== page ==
New Horizons for the Literary
240 pages, 0.00 x 0.00
Paperback | 9780268030858 | March 2008
Hardcover | 9780268030841 | March 2008
A visible presence for some two decades, electronic literature has already produced many works that deserve the rigorous scrutiny critics have long practiced with print literature. Only now, however, with Electronic Literature by N. Katherine Hayles, do we have the first systematic survey of the field and an analysis of its importance, breadth, and wide-ranging implications for literary study. Hayles's book is designed to help electronic literature move into the classroom. Her systematic survey of the field addresses its major genres, the challenges it poses to traditional literary theory, and the complex and compelling issues at stake. She develops a theoretical framework for understanding how electronic literature both draws on the print tradition and requires new reading and interpretive strategies. Grounding her approach in the evolutionary dynamic between humans and technology, Hayles argues that neither the body nor the machine should be given absolute theoretical priority. Rather, she focuses on the interconnections between embodied writers and users and the intelligent machines that perform electronic texts. Through close readings of important works, Hayles demonstrates that a new mode of narration is emerging that differs significantly from previous models. Key to her argument is the observation that almost all contemporary literature has its genesis as electronic files, so that print becomes a specific mode for electronic text rather than an entirely different medium. Hayles illustrates the implications of this condition with three contemporary novels that bear the mark of the digital. Included with the book is a CD, The Electronic Literature Collection, Volume 1, containing sixty new and recent works of electronic literature with keyword index, authors' notes, and editorial headnotes. Representing multiple modalities of electronic writing—hypertext fiction, kinetic poetry, generative and combinatory forms, network writing, codework, 3D, narrative animations, installation pieces, and Flash poetry—the ELC 1 encompasses comparatively low-tech work alongside heavily coded pieces. Complementing the text is a website offering resources for teachers and students, including sample syllabi, original essays, author biographies, and useful links. http://collection.eliterature.org/ Together, these elements provide an exceptional pedagogical opportunity.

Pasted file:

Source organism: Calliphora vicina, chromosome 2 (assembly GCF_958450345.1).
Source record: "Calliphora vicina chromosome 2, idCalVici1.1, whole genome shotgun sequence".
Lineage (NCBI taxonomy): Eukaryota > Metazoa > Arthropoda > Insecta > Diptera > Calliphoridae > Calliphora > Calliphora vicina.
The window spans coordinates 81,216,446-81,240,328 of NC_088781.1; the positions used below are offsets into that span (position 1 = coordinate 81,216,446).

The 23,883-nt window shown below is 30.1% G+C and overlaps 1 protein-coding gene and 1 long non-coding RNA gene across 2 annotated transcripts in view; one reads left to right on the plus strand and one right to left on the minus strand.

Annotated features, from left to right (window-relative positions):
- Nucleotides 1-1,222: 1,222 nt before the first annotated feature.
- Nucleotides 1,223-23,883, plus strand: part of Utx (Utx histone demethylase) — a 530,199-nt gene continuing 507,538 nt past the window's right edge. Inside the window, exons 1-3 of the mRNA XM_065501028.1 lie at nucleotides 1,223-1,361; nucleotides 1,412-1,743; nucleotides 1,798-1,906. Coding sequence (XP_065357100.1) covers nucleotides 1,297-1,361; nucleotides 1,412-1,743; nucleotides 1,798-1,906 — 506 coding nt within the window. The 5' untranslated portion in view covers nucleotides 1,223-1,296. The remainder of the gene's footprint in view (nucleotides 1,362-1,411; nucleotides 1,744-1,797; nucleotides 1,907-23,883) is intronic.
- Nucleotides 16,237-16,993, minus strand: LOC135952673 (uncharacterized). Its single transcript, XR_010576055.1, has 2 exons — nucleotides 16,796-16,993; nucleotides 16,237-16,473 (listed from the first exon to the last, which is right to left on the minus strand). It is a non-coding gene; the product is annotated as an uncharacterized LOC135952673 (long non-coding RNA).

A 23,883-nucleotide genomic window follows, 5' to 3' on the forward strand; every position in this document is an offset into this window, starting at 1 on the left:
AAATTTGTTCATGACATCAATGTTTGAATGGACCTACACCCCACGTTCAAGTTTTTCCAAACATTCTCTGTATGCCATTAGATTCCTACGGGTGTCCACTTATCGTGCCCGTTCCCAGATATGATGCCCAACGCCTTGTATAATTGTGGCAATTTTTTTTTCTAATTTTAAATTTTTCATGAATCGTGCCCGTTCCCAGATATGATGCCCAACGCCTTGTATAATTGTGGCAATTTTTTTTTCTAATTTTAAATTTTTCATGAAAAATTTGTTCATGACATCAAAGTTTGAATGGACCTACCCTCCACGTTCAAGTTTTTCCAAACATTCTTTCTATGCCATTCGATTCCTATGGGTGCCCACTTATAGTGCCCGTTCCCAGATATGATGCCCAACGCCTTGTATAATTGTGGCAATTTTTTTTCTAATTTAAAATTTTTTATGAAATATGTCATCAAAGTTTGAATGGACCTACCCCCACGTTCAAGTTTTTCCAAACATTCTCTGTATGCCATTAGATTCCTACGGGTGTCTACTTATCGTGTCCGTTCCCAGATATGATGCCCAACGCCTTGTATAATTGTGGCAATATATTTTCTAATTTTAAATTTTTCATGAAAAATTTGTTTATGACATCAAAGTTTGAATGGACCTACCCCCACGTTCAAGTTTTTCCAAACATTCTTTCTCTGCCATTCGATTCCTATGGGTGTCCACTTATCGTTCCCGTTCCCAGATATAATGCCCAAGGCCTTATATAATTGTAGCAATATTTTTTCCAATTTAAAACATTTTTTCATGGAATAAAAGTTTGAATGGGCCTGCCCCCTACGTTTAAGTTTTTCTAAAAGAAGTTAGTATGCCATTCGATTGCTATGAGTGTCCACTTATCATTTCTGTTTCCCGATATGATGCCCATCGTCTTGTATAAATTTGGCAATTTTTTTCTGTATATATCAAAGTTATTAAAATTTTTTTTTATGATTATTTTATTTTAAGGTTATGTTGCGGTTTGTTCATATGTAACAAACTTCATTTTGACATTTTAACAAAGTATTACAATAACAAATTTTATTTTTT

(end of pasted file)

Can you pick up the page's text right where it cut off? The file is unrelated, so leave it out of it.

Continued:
N. Katherine Hayles is John Charles Hillis Professor of Literature and Distinguished Professor in the departments of English and Design/Media Arts at the University of California, Los Angeles.
"Electronic literature is an emerging literary genre that challenges the traditional understanding of literary criticism and theory. It is this challenge, in part, that is responsible for keeping the emerging genre out of the classroom, and with this work, Hayles means to grant it entry. Drawing on technology-related literary criticism and theory, she creates a new space for electronic literature to be read and understood. She argues that the impact of the digital on modern writing cannot be underestimated." ~Library Journal